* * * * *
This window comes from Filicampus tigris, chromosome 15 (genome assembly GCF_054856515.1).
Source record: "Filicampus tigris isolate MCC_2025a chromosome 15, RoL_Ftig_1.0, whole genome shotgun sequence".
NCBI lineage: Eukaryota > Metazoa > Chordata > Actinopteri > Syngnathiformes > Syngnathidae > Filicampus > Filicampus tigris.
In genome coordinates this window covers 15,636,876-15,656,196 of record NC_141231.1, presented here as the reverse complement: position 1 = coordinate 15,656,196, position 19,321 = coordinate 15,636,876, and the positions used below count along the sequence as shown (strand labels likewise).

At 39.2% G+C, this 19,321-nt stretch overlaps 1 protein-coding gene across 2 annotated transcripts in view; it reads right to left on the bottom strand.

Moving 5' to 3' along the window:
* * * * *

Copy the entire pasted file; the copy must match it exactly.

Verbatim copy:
This window comes from Filicampus tigris, chromosome 15 (genome assembly GCF_054856515.1).
Source record: "Filicampus tigris isolate MCC_2025a chromosome 15, RoL_Ftig_1.0, whole genome shotgun sequence".
NCBI lineage: Eukaryota > Metazoa > Chordata > Actinopteri > Syngnathiformes > Syngnathidae > Filicampus > Filicampus tigris.
In genome coordinates this window covers 15,636,876-15,656,196 of record NC_141231.1, presented here as the reverse complement: position 1 = coordinate 15,656,196, position 19,321 = coordinate 15,636,876, and the positions used below count along the sequence as shown (strand labels likewise).

At 39.2% G+C, this 19,321-nt stretch overlaps 1 protein-coding gene across 2 annotated transcripts in view; it reads right to left on the bottom strand.

Moving 5' to 3' along the window: